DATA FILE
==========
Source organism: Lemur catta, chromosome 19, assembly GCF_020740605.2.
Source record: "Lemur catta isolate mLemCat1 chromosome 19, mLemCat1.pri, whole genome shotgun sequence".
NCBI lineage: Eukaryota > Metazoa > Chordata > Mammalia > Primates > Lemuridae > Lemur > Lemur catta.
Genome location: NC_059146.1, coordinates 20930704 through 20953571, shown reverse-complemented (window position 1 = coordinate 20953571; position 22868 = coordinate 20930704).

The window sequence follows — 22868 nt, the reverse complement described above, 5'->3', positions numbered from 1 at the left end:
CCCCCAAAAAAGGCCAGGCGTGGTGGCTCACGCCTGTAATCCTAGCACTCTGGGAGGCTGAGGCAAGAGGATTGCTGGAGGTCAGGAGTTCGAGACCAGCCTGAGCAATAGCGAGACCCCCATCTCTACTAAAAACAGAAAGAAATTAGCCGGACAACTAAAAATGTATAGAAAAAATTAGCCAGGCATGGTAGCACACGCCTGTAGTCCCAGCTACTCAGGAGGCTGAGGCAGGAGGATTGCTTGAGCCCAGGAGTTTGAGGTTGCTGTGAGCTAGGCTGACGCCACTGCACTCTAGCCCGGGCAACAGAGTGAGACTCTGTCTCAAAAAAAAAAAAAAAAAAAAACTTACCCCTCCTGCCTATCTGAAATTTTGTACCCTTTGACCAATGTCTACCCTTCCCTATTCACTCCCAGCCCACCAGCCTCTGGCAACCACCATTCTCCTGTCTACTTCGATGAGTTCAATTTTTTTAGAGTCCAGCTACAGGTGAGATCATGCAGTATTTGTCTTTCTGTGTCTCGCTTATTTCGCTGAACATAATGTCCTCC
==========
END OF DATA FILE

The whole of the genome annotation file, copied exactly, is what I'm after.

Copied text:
Source organism: Lemur catta, chromosome 19, assembly GCF_020740605.2.
Source record: "Lemur catta isolate mLemCat1 chromosome 19, mLemCat1.pri, whole genome shotgun sequence".
NCBI lineage: Eukaryota > Metazoa > Chordata > Mammalia > Primates > Lemuridae > Lemur > Lemur catta.
Genome location: NC_059146.1, coordinates 20930704 through 20953571, shown reverse-complemented (window position 1 = coordinate 20953571; position 22868 = coordinate 20930704).

The window sequence follows — 22868 nt, the reverse complement described above, 5'->3', positions numbered from 1 at the left end:
CCCCCAAAAAAGGCCAGGCGTGGTGGCTCACGCCTGTAATCCTAGCACTCTGGGAGGCTGAGGCAAGAGGATTGCTGGAGGTCAGGAGTTCGAGACCAGCCTGAGCAATAGCGAGACCCCCATCTCTACTAAAAACAGAAAGAAATTAGCCGGACAACTAAAAATGTATAGAAAAAATTAGCCAGGCATGGTAGCACACGCCTGTAGTCCCAGCTACTCAGGAGGCTGAGGCAGGAGGATTGCTTGAGCCCAGGAGTTTGAGGTTGCTGTGAGCTAGGCTGACGCCACTGCACTCTAGCCCGGGCAACAGAGTGAGACTCTGTCTCAAAAAAAAAAAAAAAAAAAAACTTACCCCTCCTGCCTATCTGAAATTTTGTACCCTTTGACCAATGTCTACCCTTCCCTATTCACTCCCAGCCCACCAGCCTCTGGCAACCACCATTCTCCTGTCTACTTCGATGAGTTCAATTTTTTTAGAGTCCAGCTACAGGTGAGATCATGCAGTATTTGTCTTTCTGTGTCTCGCTTATTTCGCTGAACATAATGTCCTCC